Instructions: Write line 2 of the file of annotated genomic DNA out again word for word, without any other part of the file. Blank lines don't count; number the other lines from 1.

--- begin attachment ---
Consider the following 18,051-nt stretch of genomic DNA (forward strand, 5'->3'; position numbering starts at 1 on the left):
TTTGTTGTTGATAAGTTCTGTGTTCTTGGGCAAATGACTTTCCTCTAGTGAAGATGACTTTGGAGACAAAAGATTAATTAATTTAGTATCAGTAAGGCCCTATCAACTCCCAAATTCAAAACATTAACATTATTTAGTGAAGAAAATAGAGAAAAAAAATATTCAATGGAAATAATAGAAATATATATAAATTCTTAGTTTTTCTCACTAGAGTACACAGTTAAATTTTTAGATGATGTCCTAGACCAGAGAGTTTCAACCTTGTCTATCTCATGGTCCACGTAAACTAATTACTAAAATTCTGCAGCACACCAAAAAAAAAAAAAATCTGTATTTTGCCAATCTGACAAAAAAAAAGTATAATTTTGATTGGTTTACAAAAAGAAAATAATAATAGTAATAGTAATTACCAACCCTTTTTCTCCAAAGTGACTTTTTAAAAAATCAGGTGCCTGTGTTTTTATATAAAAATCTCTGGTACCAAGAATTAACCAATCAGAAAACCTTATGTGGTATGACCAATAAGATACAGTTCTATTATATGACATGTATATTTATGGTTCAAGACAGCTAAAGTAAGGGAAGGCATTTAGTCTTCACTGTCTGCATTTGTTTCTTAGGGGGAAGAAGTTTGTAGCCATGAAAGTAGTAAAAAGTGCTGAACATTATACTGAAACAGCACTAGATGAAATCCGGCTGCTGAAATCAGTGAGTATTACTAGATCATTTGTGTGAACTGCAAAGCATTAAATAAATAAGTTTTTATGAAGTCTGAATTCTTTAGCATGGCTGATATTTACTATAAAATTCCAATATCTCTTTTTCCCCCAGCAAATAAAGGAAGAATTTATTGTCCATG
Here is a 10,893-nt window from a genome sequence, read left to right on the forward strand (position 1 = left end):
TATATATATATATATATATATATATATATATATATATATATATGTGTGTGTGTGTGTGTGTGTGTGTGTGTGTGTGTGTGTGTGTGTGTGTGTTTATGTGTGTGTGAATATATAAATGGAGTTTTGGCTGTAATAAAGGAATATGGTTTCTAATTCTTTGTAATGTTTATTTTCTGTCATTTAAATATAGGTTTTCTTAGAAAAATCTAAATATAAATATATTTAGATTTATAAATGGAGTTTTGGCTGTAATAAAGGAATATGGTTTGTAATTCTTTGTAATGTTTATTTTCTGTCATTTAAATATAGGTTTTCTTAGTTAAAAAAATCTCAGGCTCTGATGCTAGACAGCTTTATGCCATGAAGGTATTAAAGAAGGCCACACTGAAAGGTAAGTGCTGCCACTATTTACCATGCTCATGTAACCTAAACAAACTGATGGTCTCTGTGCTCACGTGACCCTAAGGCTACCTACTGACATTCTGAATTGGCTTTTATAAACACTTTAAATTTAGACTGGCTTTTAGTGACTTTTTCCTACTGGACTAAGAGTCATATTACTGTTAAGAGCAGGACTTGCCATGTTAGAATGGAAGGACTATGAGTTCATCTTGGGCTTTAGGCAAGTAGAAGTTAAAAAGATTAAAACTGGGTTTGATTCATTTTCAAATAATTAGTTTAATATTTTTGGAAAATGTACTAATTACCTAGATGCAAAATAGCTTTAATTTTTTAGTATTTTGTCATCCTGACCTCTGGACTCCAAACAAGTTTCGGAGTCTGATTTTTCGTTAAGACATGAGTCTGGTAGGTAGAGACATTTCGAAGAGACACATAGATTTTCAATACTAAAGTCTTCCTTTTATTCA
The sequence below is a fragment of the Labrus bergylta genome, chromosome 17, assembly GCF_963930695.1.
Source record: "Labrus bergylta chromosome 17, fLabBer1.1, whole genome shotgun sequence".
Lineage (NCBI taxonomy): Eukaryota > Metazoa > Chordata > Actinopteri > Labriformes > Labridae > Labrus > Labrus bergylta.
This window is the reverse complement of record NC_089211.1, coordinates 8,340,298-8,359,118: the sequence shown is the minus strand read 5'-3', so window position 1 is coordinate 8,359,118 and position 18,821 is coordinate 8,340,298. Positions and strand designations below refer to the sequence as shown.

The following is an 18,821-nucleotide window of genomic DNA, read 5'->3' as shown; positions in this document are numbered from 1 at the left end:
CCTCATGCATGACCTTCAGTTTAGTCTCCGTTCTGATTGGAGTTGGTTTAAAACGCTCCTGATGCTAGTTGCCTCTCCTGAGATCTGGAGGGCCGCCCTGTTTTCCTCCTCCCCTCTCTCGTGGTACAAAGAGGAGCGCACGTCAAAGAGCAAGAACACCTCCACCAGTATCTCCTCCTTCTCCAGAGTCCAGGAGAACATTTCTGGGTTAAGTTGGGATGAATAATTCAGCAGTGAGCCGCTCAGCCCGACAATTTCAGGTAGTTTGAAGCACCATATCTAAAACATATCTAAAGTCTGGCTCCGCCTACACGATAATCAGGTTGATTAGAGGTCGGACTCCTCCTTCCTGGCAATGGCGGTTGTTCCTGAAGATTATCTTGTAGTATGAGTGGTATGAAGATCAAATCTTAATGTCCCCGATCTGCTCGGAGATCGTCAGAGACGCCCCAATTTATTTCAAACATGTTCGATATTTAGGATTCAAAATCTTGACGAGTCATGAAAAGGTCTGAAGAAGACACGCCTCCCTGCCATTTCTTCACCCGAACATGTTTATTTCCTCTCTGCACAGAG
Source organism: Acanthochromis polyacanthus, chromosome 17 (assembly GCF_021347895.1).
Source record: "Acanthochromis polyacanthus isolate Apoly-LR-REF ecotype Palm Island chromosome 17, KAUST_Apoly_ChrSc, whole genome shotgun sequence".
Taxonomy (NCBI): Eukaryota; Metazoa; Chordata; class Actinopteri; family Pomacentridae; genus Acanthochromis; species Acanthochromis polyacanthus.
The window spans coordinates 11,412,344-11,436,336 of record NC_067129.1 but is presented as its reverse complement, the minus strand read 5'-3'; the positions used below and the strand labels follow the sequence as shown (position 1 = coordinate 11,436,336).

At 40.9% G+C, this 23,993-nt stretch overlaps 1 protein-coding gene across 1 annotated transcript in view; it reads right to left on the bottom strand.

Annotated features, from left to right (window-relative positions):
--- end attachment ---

TTTGTTGTTGATAAGTTCTGTGTTCTTGGGCAAATGACTTTCCTCTAGTGAAGATGACTTTGGAGACAAAAGATTAATTAATTTAGTATCAGTAAGGCCCTATCAACTCCCAAATTCAAAACATTAACATTATTTAGTGAAGAAAATAGAGAAAAAAAATATTCAATGGAAATAATAGAAATATATATAAATTCTTAGTTTTTCTCACTAGAGTACACAGTTAAATTTTTAGATGATGTCCTAGACCAGAGAGTTTCAACCTTGTCTATCTCATGGTCCACGTAAACTAATTACTAAAATTCTGCAGCACACCAAAAAAAAAAAAAATCTGTATTTTGCCAATCTGACAAAAAAAAAGTATAATTTTGATTGGTTTACAAAAAGAAAATAATAATAGTAATAGTAATTACCAACCCTTTTTCTCCAAAGTGACTTTTTAAAAAATCAGGTGCCTGTGTTTTTATATAAAAATCTCTGGTACCAAGAATTAACCAATCAGAAAACCTTATGTGGTATGACCAATAAGATACAGTTCTATTATATGACATGTATATTTATGGTTCAAGACAGCTAAAGTAAGGGAAGGCATTTAGTCTTCACTGTCTGCATTTGTTTCTTAGGGGGAAGAAGTTTGTAGCCATGAAAGTAGTAAAAAGTGCTGAACATTATACTGAAACAGCACTAGATGAAATCCGGCTGCTGAAATCAGTGAGTATTACTAGATCATTTGTGTGAACTGCAAAGCATTAAATAAATAAGTTTTTATGAAGTCTGAATTCTTTAGCATGGCTGATATTTACTATAAAATTCCAATATCTCTTTTTCCCCCAGCAAATAAAGGAAGAATTTATTGTCCATG